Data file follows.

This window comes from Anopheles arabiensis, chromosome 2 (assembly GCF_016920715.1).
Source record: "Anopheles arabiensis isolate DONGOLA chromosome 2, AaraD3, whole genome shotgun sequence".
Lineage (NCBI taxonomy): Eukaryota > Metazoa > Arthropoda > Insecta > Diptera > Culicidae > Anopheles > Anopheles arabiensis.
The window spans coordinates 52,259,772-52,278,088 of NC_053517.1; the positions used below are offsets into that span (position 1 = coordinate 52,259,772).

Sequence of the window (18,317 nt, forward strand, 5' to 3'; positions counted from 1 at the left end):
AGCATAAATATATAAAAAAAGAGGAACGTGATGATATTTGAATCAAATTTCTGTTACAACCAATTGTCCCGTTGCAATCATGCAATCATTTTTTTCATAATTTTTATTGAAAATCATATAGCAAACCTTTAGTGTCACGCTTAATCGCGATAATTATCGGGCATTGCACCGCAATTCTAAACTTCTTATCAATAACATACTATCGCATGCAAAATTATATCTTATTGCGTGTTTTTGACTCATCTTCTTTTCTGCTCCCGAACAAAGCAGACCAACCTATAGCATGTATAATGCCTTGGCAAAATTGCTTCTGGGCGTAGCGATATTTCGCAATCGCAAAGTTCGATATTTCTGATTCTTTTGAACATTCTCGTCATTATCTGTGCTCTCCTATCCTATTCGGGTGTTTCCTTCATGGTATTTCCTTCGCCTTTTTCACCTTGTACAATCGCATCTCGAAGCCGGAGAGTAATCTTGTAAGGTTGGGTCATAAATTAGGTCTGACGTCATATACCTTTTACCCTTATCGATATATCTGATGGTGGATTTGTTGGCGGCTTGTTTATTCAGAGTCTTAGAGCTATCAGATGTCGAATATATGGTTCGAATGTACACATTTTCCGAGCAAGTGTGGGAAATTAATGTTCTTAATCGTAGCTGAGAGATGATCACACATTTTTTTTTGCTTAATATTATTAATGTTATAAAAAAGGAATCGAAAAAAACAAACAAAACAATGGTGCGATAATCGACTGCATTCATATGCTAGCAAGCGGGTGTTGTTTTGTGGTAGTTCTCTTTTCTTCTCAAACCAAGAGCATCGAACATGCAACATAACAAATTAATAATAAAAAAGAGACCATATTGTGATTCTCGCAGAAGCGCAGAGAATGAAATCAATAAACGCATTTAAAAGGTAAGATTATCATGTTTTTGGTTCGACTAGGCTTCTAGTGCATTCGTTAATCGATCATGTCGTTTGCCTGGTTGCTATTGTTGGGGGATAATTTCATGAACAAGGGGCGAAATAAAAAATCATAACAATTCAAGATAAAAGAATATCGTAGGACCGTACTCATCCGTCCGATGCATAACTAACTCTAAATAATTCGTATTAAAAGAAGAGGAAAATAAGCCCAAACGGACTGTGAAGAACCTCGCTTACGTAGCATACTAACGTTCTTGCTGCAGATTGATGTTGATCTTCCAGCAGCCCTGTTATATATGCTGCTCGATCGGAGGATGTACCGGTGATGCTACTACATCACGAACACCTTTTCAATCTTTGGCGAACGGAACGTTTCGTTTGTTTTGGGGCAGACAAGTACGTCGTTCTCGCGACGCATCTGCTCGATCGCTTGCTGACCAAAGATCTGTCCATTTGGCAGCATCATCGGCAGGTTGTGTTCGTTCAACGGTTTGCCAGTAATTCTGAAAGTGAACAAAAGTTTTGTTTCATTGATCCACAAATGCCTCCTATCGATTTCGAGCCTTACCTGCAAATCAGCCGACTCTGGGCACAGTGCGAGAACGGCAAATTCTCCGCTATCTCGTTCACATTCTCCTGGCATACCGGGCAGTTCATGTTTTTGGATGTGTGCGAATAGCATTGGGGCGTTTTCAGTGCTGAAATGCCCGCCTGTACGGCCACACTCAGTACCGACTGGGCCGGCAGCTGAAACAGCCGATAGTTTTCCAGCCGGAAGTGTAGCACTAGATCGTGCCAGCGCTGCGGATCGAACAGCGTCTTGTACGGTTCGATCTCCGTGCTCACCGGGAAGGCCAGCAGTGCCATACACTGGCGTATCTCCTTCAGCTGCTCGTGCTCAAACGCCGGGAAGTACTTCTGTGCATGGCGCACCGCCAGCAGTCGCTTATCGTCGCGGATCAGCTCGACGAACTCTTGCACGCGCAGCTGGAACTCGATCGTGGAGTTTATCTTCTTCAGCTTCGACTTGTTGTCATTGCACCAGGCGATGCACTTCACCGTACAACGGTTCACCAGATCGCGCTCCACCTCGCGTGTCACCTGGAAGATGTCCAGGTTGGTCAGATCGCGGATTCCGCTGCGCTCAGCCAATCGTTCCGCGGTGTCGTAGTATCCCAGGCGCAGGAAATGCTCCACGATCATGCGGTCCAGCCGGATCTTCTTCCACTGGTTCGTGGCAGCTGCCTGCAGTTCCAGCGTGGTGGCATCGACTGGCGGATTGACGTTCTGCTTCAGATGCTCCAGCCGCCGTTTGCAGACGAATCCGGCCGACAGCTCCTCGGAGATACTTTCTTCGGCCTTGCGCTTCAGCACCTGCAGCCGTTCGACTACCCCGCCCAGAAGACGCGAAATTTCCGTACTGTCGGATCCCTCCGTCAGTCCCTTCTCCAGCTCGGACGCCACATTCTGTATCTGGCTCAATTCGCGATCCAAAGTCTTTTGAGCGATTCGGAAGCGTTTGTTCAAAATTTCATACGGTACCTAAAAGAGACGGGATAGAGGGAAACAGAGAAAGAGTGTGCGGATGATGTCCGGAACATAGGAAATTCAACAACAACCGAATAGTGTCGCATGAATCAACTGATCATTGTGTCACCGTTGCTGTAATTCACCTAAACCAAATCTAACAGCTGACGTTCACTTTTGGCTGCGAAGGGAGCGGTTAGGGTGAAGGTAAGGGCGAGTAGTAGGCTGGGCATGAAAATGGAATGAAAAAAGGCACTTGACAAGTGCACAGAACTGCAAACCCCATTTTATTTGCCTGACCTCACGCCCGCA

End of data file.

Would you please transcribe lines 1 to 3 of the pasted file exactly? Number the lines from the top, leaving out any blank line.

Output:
This window comes from Anopheles arabiensis, chromosome 2 (assembly GCF_016920715.1).
Source record: "Anopheles arabiensis isolate DONGOLA chromosome 2, AaraD3, whole genome shotgun sequence".
Lineage (NCBI taxonomy): Eukaryota > Metazoa > Arthropoda > Insecta > Diptera > Culicidae > Anopheles > Anopheles arabiensis.